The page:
Multiple studies exist measuring hearing deficit in the testing booth (pure tone audiometry, speech recognition, HINT, etc.). However, these have not been validated in the field. Even though a deficit in function can be measured in the testing situation, effect on safe and effective performance of EJTs by the LEO has not been determined.
This is considered the boundary of normal hearing. The American Speech-Language-Hearing Association (ASHA) states that: “Screening procedures to detect unilateral or bilateral sensorineural and/or conductive hearing loss greater than 25 dB HL in the frequency region from 1000 through 4000 Hz are applicable to this age group.” (See http://www.asha.org/public/hearing/Hearing-Testing/)
In keeping with part 4.6.1 regarding the use of the least restrictive threshold for consensus statements, the Task Group reviewed the Federal Motor Carrier Safety Administration (FMCSA) standard, 49 CFR 391.41(b)(11), which is directed only to specific drivers with commercial driver’s licenses (CDL). Police physicians should not directly apply these standards to LEOs unless having a CDL is part of their job requirement. However, the Task Group is of the opinion that driving under emergency conditions is at least as demanding and has as at least as great an impact on public safety as the tasks that must be performed by drivers to whom the FMCSA standard applies. A recent report on a structured literature search commissioned by FMCSA on Hearing, Vestibular Function and Commercial Motor Vehicle Driver Safety, concluded that, at the present time, it cannot be determined if hearing impairment (defined as a hearing threshold of 40 dB or greater at 500-3,000 Hz) is a risk factor for crash among commercial motor vehicle (CMV) drivers due to an absence of studies of the specific population. FMCSA additionally found only three studies of private driver license holders (one of low quality, two of moderate quality), and concluded that: “Evidence from the private driver license holder population does not support the contention that individuals with a hearing impairment are at an increased risk for a crash.”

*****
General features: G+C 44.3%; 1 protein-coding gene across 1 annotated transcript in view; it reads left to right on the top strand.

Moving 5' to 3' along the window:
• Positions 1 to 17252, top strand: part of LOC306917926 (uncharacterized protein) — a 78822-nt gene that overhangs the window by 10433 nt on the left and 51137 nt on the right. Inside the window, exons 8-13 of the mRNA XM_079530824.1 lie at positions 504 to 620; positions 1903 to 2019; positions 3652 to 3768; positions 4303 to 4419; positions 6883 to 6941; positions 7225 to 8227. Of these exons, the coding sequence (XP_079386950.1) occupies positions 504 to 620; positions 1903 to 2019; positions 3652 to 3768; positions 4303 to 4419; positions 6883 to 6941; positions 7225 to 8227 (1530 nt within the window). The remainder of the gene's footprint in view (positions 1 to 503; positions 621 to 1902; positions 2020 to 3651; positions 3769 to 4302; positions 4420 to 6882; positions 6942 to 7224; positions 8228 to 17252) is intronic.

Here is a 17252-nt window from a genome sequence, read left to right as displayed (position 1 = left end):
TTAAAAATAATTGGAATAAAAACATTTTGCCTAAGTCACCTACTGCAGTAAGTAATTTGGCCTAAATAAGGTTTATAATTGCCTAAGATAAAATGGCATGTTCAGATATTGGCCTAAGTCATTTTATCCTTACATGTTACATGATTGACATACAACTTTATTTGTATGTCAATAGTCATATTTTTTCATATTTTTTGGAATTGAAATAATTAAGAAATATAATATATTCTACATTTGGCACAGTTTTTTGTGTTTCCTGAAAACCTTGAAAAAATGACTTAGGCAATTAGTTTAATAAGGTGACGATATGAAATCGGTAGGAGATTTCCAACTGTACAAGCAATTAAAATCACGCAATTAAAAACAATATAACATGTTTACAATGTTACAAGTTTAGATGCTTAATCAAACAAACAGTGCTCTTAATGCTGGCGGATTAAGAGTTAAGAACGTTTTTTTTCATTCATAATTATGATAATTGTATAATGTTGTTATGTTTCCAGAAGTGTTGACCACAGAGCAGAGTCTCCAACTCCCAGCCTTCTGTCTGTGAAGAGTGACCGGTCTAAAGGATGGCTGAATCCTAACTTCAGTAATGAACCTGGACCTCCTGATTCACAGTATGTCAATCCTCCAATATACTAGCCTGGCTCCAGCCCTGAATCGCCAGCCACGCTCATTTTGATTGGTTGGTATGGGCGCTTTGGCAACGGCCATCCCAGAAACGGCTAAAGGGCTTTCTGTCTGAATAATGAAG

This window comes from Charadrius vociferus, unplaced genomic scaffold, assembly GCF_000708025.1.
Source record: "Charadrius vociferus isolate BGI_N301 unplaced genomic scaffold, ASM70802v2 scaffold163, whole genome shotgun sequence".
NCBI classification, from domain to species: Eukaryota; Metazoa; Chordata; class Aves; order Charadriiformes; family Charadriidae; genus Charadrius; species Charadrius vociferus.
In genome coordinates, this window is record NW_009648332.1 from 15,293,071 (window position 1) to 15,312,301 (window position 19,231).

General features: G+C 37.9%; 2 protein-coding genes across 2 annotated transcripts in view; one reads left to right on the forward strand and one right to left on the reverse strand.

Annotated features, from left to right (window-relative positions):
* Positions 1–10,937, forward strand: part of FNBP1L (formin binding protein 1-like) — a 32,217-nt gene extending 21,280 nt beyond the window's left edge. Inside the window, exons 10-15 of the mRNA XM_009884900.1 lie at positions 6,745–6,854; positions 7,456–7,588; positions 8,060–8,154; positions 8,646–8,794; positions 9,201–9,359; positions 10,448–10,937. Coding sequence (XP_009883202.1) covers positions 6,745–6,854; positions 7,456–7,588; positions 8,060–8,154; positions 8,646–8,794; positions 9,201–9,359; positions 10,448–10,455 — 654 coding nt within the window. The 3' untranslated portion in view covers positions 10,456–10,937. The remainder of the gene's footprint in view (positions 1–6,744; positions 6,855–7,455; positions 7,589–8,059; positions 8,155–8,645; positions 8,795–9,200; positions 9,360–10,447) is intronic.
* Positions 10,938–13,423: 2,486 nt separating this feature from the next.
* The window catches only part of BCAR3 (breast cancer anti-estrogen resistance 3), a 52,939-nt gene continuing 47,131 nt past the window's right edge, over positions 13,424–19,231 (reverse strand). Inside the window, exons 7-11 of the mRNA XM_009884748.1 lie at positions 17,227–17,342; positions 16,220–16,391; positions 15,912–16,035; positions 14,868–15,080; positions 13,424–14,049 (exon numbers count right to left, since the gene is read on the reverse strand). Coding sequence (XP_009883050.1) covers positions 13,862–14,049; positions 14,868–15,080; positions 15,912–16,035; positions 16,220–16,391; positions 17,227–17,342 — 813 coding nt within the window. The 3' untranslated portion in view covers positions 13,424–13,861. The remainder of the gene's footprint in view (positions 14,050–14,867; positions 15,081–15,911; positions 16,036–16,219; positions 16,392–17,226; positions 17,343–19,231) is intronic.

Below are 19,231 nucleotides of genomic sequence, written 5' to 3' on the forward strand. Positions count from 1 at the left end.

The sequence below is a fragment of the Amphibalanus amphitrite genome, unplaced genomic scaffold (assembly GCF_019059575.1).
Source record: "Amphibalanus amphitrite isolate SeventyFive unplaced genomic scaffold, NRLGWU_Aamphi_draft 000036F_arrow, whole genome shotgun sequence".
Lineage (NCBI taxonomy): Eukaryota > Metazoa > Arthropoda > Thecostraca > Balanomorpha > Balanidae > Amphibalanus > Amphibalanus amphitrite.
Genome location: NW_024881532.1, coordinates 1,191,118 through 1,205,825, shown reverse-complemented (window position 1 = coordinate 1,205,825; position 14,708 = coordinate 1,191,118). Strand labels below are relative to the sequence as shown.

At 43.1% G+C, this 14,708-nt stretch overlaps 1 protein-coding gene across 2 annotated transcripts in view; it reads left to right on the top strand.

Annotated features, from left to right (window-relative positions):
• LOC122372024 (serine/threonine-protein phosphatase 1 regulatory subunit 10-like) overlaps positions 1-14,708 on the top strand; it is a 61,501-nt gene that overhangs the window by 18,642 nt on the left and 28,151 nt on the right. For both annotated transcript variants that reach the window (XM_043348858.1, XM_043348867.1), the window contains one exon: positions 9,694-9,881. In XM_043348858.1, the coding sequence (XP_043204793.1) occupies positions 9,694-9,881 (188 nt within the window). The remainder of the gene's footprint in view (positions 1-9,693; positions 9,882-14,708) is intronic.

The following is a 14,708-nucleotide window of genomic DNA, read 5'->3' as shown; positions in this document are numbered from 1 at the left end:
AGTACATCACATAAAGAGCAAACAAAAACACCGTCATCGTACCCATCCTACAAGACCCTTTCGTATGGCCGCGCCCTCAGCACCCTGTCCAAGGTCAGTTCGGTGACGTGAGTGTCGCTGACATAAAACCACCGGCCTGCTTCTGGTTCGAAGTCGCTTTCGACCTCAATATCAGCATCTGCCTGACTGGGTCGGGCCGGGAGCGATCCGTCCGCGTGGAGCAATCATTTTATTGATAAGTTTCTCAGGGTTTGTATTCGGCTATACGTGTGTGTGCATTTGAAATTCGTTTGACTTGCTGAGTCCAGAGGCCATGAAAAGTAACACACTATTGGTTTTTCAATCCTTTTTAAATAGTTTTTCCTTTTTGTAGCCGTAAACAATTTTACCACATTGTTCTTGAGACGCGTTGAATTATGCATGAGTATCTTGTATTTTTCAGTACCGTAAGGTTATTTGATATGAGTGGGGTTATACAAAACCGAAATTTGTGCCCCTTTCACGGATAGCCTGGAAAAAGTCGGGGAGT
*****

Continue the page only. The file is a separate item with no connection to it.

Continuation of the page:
At the 40 dB level of hearing loss there will be a significant impairment in voice recognition. Individuals with that level of hearing loss will also have difficulty with communications, sound detection, and speech or word recognition. It is probable that some individuals will not be able to perform EJTs with hearing loss less severe than those presented in this guideline.
There are many other organizations that have published hearing standards and guidelines. However, in the opinion of the Task Group, there are no evidence-based scientific studies to support the thresholds adopted (see Appendix C for examples).
These individuals will need additional hearing evaluation (which may include full audiometric evaluation, word recognition, hearing in ambient noise testing, consultation with an otolaryngologist or an audiologist) and an individualized evaluation to determine ability to perform the EJTs. Ideally, job simulation testing should be done. Currently, no standardized test exists for this. A discussion of audiometric testing can be found at http://emedicine.medscape.com/article/835840-overview.
The NRR has been shown to be inaccurate as an index of sound attenuation, and is best used on a relative basis to compare the attenuation characteristics of various HPDs. The measurement of NRR is in flux; the current ANSI standard (ANSI 12.6-2008) specifies measurement conditions and procedures for establishing NRR.